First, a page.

You’ve heard the horror stories of children being bullied in school, in cyberspace, on the playground.
Sometimes bullying can even lead to suicide as shown in the documentary film “Bully,” which was released earlier this year.
The stats are alarming: nearly one-third of all school-aged children are bullied each year – upwards of 13 million students, according to PACER’s National Bullying Prevention Center. October marks the seventh anniversary of the center’s National Bullying Prevention Month.
The message: The End of Bullying Begins with Me.
As the founder and director of Camp Pocono Trails Weight Loss Camp, I can tell you firsthand what children go through. Most of my campers are bullied and experience a lack of self-esteem and confidence while at home. Some are even scared to attend school for fear of encountering a bully.
But parents should not feel helpless. There are things they can do to help their kids.
Get kids physically and emotionally fit
It’s not enough to tell children, ‘You’re beautiful. You’re great.’ Teach them that they have to do some work to earn that praise. I believe that kids who are physically fit are not going to get picked on as often as out of shape kids. Children who play a sport are less likely to be bullied. Sign them up for a sport at an early age. It’s the kids who go to school and directly home where they sit in front of the computer for hours who are more vulnerable. If your child is overweight, there is a good chance he is going to be bullied. Get him out of the house and involved in some sort of physical activity. Not only will your child become healthier, but it will also put him in a structured environment where they will interact with other kids.
Teach kids to stand up for themselves
By that, I don’t mean teach them how to throw punches. Parents should tell their children to report bullying to a teacher, coach or someone in authority. Administrators are more likely to take a child’s word than a parents. Generally, when parents try to explain what’s happening to their child, a lot gets lost in translation and many administrators feel parents exaggerate situations. This is a great lesson for kids to learn how to speak up and think and act for themselves. If they don’t, the bullying will continue.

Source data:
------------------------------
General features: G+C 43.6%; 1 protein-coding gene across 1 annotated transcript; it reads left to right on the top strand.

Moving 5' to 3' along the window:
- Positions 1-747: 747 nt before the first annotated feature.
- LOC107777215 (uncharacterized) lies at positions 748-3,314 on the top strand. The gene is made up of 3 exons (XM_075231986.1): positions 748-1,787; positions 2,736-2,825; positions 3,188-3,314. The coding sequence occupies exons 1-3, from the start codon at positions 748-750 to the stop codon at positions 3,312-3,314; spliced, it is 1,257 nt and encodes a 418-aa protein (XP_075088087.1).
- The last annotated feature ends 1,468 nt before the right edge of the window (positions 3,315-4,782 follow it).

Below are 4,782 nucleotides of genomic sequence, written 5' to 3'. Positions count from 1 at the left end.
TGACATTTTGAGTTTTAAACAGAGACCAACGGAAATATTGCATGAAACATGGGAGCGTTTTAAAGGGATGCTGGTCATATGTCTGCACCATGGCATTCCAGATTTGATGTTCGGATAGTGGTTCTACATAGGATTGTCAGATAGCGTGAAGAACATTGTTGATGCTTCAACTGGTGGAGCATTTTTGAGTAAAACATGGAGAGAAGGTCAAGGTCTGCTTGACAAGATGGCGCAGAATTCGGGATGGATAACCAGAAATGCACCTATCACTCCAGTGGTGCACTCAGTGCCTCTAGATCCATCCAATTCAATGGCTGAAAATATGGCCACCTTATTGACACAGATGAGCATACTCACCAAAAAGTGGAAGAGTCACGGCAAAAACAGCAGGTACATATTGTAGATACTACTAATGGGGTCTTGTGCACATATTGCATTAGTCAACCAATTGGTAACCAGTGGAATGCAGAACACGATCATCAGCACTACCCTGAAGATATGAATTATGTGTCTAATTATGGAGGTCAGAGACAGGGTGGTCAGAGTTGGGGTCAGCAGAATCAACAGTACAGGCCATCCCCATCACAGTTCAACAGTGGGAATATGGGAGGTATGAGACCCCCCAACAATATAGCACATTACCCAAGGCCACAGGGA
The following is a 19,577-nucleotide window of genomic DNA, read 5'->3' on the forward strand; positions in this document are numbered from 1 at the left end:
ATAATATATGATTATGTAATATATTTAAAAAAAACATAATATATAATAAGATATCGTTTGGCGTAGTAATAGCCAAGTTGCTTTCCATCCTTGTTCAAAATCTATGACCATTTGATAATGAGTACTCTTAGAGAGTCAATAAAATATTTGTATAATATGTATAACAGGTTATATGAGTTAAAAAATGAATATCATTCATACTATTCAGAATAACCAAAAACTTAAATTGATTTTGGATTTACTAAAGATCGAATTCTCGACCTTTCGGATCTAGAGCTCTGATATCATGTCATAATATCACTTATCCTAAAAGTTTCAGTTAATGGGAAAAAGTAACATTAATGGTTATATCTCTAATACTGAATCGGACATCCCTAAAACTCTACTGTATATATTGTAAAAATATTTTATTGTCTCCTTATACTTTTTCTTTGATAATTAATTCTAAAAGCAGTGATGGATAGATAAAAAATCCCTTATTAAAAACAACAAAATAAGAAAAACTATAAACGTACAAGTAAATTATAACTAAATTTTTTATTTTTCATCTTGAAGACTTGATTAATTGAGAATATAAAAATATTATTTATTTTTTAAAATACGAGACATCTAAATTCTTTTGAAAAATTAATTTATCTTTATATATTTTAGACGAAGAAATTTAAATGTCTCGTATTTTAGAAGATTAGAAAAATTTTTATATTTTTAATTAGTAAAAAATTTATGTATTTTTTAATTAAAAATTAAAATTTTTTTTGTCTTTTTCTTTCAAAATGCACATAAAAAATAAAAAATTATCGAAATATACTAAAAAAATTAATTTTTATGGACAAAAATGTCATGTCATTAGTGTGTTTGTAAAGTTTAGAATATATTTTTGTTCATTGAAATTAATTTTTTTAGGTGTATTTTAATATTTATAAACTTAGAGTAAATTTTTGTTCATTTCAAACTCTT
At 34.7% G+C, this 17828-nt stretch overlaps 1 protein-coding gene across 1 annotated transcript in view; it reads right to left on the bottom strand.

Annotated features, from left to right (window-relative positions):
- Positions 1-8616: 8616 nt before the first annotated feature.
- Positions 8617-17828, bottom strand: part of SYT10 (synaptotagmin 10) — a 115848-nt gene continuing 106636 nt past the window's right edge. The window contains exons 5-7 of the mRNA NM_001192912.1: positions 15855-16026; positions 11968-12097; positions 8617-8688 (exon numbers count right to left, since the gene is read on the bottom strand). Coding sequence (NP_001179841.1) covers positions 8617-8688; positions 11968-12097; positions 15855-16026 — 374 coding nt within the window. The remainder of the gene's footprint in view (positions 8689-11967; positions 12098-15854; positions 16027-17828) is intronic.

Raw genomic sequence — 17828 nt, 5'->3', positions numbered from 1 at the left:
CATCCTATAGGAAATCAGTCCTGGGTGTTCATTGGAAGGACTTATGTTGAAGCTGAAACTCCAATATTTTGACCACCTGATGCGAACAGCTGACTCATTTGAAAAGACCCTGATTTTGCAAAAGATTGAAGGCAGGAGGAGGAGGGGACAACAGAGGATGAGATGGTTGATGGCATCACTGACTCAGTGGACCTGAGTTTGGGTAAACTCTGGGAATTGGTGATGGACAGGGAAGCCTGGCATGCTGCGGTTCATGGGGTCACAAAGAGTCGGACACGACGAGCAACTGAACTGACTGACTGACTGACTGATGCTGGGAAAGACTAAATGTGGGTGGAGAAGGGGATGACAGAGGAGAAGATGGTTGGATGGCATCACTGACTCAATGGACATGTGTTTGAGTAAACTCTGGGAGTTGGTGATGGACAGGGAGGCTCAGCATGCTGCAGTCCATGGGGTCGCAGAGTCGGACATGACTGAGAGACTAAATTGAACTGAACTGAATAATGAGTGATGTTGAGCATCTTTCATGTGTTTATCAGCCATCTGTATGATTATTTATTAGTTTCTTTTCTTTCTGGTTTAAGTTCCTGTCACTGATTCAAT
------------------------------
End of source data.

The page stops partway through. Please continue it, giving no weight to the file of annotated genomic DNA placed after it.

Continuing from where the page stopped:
Get involved if the situation does not improve, and follow up to make sure it is being addressed adequately. If it is not, don’t hesitate to get aggressive – contact the local newspaper, hire an attorney, go to the police. Too many parents are intimidated by administrators.
Talk to your kids
Warn them about bullies just as you would sexual predators. And pay attention. If you see a bruise on your child or he is acting strange, ask him about it. A lot of bullied children become introverted, which is why you need to establish good communication at an early age. You want your child to feel comfortable talking to you about what is going on.
Bullying is when someone is demeaning your child on a consistent basis. If it happens at least three or four times, you have an issue. Kids tease each other. That’s part of their mentality. Usually children don’t complain unless it’s severe and happening regularly.
Monitor your child on social media sites
A lot of kids will say, ‘This is an invasion of my privacy,’ but you should be monitoring their social media sites. Parents need to understand and learn about the subculture surrounding Facebook. I see everything my son posts on his page. You have to be able to follow the conversations kids are having with each other. If you see your child being bullied online, remove the bully from her friend list and ask her questions: ‘What is happening here? Why are you letting this person talk to you like this?’
Not only can children become victims of cyber bullying, but they can also post something that could be detrimental to them down the road.
Build your child’s self-esteem
We have a class at our camp called “Be Your Best,” which is about feeling good about yourself, not letting people mistreat you or put you down. It’s all about building self-esteem. We see a lot of campers who lack confidence. They suffer in silence. Our job is to get them to feel good enough about themselves so they will speak up.
Resources for parents
About Tony Sparber
Tony Sparber is the founder/owner of two New Image Camps: Camp Pocono Trails, PA and Camp Vanguard, FL. New Image Camps are designed to provide the most comprehensive summer weight-loss program for pre-teens and teenagers in the country.
Camp Pocono Trails has been featured on two MTV documentaries, “Fat Camp” and “Return to Fat Camp,” as well as on Ruby, Good Morning America, Dr. Phil, The Today Show, and in the pages of People Magazine, and The New York Times, among others. For additional information call 1-800-365-0556 or visit newimagecamp.com.